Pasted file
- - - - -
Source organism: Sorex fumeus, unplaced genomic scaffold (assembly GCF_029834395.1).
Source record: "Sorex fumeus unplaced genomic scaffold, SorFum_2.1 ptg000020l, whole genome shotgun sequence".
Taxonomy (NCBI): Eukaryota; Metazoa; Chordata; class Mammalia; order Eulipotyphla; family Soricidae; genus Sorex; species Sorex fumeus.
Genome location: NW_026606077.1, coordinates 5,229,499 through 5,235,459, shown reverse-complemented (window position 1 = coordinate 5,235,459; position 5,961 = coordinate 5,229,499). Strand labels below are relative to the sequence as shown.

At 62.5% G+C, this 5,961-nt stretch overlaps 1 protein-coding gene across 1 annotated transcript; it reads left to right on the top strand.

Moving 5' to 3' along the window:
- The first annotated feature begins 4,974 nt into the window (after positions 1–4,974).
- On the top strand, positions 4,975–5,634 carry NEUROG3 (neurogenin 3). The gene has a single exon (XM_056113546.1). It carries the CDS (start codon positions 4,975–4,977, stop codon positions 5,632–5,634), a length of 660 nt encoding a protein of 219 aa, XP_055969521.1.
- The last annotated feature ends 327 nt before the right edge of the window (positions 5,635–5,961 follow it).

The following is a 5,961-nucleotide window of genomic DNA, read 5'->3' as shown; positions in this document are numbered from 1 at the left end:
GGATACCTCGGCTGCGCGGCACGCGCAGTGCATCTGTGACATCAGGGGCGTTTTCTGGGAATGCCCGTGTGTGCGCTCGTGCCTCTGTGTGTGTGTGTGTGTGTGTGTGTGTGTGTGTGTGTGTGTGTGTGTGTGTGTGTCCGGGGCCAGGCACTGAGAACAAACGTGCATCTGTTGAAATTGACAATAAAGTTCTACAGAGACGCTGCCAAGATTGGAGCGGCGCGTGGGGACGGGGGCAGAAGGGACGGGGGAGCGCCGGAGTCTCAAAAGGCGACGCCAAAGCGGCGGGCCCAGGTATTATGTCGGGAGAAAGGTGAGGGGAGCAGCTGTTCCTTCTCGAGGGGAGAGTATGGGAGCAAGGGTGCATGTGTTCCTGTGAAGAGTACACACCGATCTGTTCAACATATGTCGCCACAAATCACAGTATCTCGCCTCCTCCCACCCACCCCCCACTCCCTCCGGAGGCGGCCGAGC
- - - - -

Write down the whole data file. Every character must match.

Source organism: Sorex fumeus, unplaced genomic scaffold (assembly GCF_029834395.1).
Source record: "Sorex fumeus unplaced genomic scaffold, SorFum_2.1 ptg000020l, whole genome shotgun sequence".
Taxonomy (NCBI): Eukaryota; Metazoa; Chordata; class Mammalia; order Eulipotyphla; family Soricidae; genus Sorex; species Sorex fumeus.
Genome location: NW_026606077.1, coordinates 5,229,499 through 5,235,459, shown reverse-complemented (window position 1 = coordinate 5,235,459; position 5,961 = coordinate 5,229,499). Strand labels below are relative to the sequence as shown.

At 62.5% G+C, this 5,961-nt stretch overlaps 1 protein-coding gene across 1 annotated transcript; it reads left to right on the top strand.

Moving 5' to 3' along the window:
- The first annotated feature begins 4,974 nt into the window (after positions 1–4,974).
- On the top strand, positions 4,975–5,634 carry NEUROG3 (neurogenin 3). The gene has a single exon (XM_056113546.1). It carries the CDS (start codon positions 4,975–4,977, stop codon positions 5,632–5,634), a length of 660 nt encoding a protein of 219 aa, XP_055969521.1.
- The last annotated feature ends 327 nt before the right edge of the window (positions 5,635–5,961 follow it).

The following is a 5,961-nucleotide window of genomic DNA, read 5'->3' as shown; positions in this document are numbered from 1 at the left end:
GGATACCTCGGCTGCGCGGCACGCGCAGTGCATCTGTGACATCAGGGGCGTTTTCTGGGAATGCCCGTGTGTGCGCTCGTGCCTCTGTGTGTGTGTGTGTGTGTGTGTGTGTGTGTGTGTGTGTGTGTGTGTGTGTGTGTCCGGGGCCAGGCACTGAGAACAAACGTGCATCTGTTGAAATTGACAATAAAGTTCTACAGAGACGCTGCCAAGATTGGAGCGGCGCGTGGGGACGGGGGCAGAAGGGACGGGGGAGCGCCGGAGTCTCAAAAGGCGACGCCAAAGCGGCGGGCCCAGGTATTATGTCGGGAGAAAGGTGAGGGGAGCAGCTGTTCCTTCTCGAGGGGAGAGTATGGGAGCAAGGGTGCATGTGTTCCTGTGAAGAGTACACACCGATCTGTTCAACATATGTCGCCACAAATCACAGTATCTCGCCTCCTCCCACCCACCCCCCACTCCCTCCGGAGGCGGCCGAGC